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Suspected poaching syndicate member denied bail (Namibia)

By March 5, 2021Law & legislation

Some of the items allegedly found in possession of Barks Sobozi. Image as originally published by The Namibian.

Lugeretzia Kooper, The Namibian | March 3, 2021

Read the original story here.

The man who was last week arrested by wildlife crime fighters in connection with the illegal possession of firearms was on Monday denied bail by the Katima Mulilo Magistrate’s Court.

Barks Sobozi (44) was arrested at Silonga after months of joint investigations by the Wildlife Protection Services (WPS) division of the Ministry of Environment, Forestry and Tourism, and the Namibian Defence Force.

Sobozi is allegedly part of a transnational syndicate suspected of rhino poaching in the Botswana Delta.

His trial was postponed to 30 March for further investigation, with no bail conditions.

Morgan Saisai, the chief warden of the environment ministry, who heads the regional WPS division, says the team has gathered intelligence that the members of the suspected syndicate are from Zambia and are using Namibia as a passage to the Botswana Delta.

“On Thursday, our operation was unfortunately detected by four suspects believed to be from Zambia, and they fled. However, Sobozi is their local sponsor who helps them pass through Namibia illegally. He is notorious for wildlife-related crimes as he was arrested in Botswana on suspicion of poaching rhinos. We did not give up, and continued monitoring his movements. Then we were lucky enough to arrest him at an illegal point of entry, waiting on his counterparts,” he says.

Saisai says Sobozi, along with two other suspects, was also arrested in 2018 for the illegal possession of firearms.

“He was then released on bail in the custody of a local in Botswana, but did not honour bail conditions,” he says.

Two firearms, food items, inflatable mattresses, solar panels and clothes were confiscated during Sobozi’s arrest last week, Saisai says.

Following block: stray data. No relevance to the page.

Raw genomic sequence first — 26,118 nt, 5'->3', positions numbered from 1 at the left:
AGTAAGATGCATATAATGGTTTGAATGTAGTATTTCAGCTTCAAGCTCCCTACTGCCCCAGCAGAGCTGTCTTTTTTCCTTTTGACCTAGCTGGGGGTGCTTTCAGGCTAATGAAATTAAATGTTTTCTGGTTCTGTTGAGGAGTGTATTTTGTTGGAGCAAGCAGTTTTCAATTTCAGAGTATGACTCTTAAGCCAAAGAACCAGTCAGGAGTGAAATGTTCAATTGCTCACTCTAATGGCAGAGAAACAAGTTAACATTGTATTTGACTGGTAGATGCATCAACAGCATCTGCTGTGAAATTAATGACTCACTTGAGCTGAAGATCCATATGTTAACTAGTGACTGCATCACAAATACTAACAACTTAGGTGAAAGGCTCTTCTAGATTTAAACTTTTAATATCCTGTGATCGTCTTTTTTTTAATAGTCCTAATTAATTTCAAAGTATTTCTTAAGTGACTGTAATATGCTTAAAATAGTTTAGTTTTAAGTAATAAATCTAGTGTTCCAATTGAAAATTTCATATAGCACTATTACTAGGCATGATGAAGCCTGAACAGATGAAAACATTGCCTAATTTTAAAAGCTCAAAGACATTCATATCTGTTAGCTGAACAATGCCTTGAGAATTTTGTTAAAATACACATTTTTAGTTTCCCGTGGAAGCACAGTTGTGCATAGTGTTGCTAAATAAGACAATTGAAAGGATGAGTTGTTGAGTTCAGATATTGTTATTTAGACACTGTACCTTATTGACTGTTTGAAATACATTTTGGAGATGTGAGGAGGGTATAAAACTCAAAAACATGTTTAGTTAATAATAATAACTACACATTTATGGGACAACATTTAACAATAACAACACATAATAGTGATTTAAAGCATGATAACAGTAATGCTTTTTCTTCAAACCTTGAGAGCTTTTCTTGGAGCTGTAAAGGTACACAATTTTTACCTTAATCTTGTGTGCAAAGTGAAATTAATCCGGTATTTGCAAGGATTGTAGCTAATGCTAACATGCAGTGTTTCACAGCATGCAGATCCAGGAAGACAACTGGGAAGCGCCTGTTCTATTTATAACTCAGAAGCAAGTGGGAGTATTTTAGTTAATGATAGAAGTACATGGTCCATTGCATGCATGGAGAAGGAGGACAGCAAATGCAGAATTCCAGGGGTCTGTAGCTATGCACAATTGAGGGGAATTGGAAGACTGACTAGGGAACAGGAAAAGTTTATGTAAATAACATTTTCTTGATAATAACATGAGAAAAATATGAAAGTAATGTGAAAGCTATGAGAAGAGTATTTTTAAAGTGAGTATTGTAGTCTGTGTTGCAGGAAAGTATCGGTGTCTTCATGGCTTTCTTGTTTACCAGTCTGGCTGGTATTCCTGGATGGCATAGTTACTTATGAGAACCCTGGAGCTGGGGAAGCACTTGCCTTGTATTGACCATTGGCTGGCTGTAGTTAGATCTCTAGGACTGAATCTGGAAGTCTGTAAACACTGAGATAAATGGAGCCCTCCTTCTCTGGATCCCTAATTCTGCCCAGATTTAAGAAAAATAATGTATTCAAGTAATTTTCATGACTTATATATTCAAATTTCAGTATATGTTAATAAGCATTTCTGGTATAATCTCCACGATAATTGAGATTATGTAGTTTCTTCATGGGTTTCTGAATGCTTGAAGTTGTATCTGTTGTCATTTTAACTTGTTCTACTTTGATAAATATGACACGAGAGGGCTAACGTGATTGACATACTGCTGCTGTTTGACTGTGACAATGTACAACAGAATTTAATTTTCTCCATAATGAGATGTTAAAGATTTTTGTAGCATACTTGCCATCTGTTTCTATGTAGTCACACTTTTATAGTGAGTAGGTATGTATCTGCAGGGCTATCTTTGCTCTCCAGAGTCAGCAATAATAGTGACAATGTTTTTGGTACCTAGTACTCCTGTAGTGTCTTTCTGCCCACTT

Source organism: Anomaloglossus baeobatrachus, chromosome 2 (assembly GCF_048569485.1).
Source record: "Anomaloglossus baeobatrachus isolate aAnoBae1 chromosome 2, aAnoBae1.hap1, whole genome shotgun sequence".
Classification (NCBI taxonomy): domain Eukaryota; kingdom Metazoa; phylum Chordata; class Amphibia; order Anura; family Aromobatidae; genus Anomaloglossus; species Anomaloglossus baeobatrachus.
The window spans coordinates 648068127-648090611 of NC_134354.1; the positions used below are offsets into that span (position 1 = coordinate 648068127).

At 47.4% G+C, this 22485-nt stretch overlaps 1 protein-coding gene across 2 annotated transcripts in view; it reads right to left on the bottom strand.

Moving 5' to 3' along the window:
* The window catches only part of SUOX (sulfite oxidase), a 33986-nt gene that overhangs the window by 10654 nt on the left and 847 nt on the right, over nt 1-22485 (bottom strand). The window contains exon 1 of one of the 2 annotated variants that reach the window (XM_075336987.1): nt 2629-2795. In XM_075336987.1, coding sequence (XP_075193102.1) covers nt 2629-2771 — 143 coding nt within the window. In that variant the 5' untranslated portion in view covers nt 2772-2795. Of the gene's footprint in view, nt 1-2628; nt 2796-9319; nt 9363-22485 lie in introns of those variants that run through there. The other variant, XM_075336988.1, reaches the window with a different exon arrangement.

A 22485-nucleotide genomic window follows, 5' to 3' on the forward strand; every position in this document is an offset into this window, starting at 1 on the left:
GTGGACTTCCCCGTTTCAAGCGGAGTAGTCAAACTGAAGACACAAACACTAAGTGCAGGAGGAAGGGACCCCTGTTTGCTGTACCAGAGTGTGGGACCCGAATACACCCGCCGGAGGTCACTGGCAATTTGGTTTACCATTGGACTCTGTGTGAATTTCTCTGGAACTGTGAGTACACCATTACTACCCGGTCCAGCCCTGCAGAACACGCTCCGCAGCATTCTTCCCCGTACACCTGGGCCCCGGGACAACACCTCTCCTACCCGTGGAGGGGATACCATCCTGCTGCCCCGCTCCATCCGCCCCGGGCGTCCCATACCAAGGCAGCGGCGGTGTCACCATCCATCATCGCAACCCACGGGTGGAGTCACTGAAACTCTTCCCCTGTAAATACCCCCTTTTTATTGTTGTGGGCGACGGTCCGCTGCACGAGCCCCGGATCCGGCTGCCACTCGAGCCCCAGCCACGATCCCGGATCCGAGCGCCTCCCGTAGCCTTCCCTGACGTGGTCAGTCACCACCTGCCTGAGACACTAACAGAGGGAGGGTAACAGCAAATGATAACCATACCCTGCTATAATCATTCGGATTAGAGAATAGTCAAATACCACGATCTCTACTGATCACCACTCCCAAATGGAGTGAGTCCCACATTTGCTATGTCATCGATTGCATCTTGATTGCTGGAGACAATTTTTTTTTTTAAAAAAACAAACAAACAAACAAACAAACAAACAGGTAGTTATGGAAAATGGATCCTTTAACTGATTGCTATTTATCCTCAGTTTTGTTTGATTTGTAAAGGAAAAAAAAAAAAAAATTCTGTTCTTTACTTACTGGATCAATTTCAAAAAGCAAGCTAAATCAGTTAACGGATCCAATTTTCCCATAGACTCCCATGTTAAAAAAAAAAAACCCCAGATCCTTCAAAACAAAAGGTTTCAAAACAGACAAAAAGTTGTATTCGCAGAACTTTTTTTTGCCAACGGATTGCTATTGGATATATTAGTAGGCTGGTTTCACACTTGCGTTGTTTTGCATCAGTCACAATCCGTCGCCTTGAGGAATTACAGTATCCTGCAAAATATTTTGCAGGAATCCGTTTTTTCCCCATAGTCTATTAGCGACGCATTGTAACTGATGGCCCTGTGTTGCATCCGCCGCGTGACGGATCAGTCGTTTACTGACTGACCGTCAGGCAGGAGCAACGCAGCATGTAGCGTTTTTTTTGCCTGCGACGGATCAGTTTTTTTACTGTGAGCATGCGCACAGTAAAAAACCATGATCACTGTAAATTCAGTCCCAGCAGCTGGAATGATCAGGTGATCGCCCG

“The number of items we confiscated would have lasted them for a poaching expedition of three weeks,” he says.

Saisai says the arrest is considered a success because it begins to disarm a persistent group of wildlife criminals.

“We still remember the incident in 2018 through which we lost the life of a soldier at the hands of such a transnational syndicate at Bwabwata National Park. Therefore we are pleading with these culprits to do away with such crimes. Our lives are at risk every day, but we are ready to fight back with appropriate measures,” he says.

Sobozi appeared before magistrate Clara Mwilima, while the state was represented by Karen Kleopas.


Meanwhile, a 59-year-old suspect arrested for the illegal possession of five lechwe (antelope) carcasses last week was denied bail in the Katima Mulilo Magistrate’s Court on Monday.

Martin Matengu was arrested at a roadblock set up by the Namibian Police’s Protected Resources Unit in the Chikuzwe area of the Zambezi region.

Officials of the Ministry of Environment, Forestry and Tourism intercepted Matengu, searched his vehicle, and found five fresh lechwe carcasses hidden in it.

His case was postponed to 29 April for further investigations and for him to apply for legal representation.

Matengu is facing a charge of being in possession of controlled wildlife products after a case was registered at the Katima Mulilo Police Station.